Tumbling (Paperback)

By Diane Mckinney-whetstone

Scribner, 9780684837246, 352pp.

Publication Date: April 9, 1997

Other Editions of This Title:
Digital Audiobook (9/20/2012)
Paperback (6/29/2010)
Hardcover (4/15/1996)

List Price: 14.99*
* Individual store prices may vary.


Diane McKinney-Whetstone's lyrical first novel, Tumbling, vividly captures a tightly knit African-American neighborhood in South Philadelphia during the forties and fifties. Its central characters, Herbie and Noon, are a loving but unconventional couple whose marriage remains unconsummated for many years as Noon struggles to repossess her sexuality after a brutal attack in her past. While she seeks salvation in the church, Herbie gains sexual gratification in the arms of a bewitching jazz singer named Ethel, a woman who profoundly affects both Noon's and Herbie's lives when she leaves with them, first, a baby girl and then later, a five-year-old named Liz.
When a road planned by the city council threatens to break up this South Philadelphia neighborhood, the community must band together. Unexpectedly, Noon rises up and takes the lead in the opposition, fighting for all she's worth to keep her family and community together.
Tumbling is a beautiftilly rendered, poignant story about the ties that bind us and the secrets that keep us apart. With striking lyricism, Diane McKinney-Whetstone keenly guides us through the world of community, family, and the human heart.

About the Author

Diane McKinney-Whetstone:

When I started writing Tumbling, I had not given much thought to the time and place for the
setting of the story. Actually, I didn't even know what the story would be. I was only sure of
this: that I was approaching a significant birthday, that I'd always nursed a passion for writing
fiction, that I was using more energy forestalling my dream of writing a novel than it would
take just to sit down and start.

So I started. I got up at 5:00 every morning and spent two magical hours before it was time to
wake my teenage twins and dash off to my day job. I was unprepared for the unleashing that
happened--like a bottle of champagne uncorked, descriptions spilled all over the page. I soon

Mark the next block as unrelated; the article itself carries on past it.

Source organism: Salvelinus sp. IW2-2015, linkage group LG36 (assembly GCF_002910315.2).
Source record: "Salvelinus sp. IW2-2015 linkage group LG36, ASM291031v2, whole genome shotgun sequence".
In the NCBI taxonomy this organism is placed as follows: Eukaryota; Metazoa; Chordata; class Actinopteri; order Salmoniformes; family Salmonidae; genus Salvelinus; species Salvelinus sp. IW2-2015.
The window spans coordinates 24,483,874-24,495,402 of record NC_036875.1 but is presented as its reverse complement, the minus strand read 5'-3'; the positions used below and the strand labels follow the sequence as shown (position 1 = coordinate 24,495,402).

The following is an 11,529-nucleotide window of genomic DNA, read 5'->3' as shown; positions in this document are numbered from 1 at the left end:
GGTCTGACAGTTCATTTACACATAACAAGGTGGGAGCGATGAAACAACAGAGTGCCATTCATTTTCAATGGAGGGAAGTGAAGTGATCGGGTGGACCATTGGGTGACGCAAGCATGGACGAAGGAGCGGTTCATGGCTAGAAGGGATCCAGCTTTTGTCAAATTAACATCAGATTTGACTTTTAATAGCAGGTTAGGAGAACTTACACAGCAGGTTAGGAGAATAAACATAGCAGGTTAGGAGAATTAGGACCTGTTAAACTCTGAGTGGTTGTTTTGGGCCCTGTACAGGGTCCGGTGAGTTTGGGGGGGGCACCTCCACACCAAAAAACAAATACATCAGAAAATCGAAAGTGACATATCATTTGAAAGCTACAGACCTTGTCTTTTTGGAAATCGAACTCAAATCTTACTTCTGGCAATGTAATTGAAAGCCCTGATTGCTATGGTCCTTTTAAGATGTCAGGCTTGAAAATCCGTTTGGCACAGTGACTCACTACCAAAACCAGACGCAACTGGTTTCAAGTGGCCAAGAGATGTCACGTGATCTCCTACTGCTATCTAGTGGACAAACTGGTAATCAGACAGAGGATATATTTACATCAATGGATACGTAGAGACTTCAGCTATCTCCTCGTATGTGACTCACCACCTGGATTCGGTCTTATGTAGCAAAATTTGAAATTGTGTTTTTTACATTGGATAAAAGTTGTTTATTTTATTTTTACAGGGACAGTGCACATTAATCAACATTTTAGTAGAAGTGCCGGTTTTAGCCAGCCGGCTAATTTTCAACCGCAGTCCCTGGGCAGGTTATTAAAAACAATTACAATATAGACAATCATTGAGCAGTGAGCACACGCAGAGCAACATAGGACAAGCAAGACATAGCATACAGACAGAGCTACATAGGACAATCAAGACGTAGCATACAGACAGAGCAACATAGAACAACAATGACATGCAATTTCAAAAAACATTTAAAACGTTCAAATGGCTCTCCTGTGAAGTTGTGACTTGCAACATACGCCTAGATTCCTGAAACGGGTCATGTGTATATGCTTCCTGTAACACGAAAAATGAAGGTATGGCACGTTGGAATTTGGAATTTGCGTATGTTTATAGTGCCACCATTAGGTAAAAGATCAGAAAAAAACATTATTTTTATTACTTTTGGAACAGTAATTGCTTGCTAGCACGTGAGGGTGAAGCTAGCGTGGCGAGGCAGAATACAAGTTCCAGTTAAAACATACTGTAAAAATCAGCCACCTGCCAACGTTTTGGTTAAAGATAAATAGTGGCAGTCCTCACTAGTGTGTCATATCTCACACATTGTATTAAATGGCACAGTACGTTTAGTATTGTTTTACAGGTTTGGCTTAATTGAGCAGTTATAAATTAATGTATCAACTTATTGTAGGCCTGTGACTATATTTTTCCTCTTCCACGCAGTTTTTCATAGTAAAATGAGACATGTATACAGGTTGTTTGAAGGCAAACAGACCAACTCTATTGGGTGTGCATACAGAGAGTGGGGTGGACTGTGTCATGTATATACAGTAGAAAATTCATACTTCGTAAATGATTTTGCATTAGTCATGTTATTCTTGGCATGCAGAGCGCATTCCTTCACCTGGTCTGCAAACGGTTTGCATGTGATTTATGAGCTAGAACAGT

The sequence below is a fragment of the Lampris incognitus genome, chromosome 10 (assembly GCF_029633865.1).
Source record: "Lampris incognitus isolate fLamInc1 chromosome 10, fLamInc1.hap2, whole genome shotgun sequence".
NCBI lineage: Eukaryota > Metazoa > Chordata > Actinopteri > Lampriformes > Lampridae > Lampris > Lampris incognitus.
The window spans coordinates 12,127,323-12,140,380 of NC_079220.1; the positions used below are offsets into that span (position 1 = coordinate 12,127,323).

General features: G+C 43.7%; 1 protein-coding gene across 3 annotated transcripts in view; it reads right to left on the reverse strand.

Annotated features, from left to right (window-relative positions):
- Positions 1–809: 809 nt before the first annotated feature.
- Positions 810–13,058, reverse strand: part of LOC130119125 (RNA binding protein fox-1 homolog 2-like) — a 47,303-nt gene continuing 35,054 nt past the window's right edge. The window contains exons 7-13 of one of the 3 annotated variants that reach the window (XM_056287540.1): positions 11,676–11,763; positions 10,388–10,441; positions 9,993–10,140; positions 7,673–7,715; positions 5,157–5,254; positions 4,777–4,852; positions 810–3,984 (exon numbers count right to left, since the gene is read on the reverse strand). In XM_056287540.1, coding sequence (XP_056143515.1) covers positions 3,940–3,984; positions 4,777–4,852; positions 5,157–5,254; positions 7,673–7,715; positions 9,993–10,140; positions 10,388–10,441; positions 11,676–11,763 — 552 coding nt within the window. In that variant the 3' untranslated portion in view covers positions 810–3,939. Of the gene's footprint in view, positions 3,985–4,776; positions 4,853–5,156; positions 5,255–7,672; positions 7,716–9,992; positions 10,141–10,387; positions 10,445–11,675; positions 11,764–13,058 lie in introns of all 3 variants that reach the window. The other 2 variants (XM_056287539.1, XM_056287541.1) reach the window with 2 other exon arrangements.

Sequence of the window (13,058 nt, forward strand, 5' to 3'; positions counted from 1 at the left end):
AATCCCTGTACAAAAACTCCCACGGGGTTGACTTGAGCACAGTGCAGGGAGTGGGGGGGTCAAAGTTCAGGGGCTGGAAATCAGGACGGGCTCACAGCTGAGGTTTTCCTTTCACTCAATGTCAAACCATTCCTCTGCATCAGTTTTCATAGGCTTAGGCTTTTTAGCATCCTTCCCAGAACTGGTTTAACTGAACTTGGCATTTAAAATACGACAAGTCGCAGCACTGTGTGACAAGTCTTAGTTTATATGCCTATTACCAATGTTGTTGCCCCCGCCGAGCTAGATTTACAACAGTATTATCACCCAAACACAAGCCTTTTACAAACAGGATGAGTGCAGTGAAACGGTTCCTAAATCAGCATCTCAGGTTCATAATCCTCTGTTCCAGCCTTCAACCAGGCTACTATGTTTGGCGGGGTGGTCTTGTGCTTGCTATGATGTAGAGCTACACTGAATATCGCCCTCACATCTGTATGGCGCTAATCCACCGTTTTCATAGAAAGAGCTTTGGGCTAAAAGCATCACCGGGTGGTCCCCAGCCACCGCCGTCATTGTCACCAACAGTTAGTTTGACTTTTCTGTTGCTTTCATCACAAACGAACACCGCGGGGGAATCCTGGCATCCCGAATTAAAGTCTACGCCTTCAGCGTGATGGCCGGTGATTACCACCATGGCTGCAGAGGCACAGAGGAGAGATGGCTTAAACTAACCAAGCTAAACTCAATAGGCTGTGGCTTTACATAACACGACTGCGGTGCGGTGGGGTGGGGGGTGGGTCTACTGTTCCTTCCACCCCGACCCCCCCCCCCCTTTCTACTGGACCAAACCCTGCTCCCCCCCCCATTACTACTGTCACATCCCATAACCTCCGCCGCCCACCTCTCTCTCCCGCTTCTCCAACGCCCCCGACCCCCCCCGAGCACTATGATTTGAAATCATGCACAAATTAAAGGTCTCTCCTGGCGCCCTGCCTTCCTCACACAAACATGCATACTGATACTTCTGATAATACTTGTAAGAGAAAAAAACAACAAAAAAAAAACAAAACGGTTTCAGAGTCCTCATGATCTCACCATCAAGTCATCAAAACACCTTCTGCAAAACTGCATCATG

realized I was writing about my mother's time--South Philadelphia, 1940s-'50s. I'd grown up
with her stories about her clean, safe, close-knit neighborhood complete with her descriptions
of the stepscrubbing ritual. It seemed like such a vibrant era-the clubs, the music, the
excitement of the end of the war. And even though the era had a tremendous downside of
forced segregation for African-Americans, it was also a time of community connectedness. I
was also raised in the city, in a close-knit neighborhood, so I was able to draw on my
experiences as well.

Once I pinned down the setting, the characters took over--literally. They did unexpected things
on the page, they pulled the story one way, then another. I was losing control of the novel it
seemed. For example, I didn't--absolutely did not--want Herbie to run around with Ethel. I
liked Herbie too much for that, but the attraction between the two was on the page; it was
as if they were saying, "You, author, have no sayso here, just let us be true to our characters."
So I did. I began to trust the process of writing. It became okay for the novel to twist and
turn in directions I had not planned. I even began to welcome those times because the
unplanned actions were emerging as the strongest parts of the story.

For two years between 5:00 and 7:00 in the morning, I put the rest of my life on hold, my job
as a public affairs officer, my children, my husband, my volunteer commitments; I immersed
myself in the world of Tumbling instead. I followed the characters; I learned so much, about
writing for sure, but also about the big human themes--love and hate, good and evil, and
compassion, human nature, myself. What a powerful act of self-discovery writing this book
has been.

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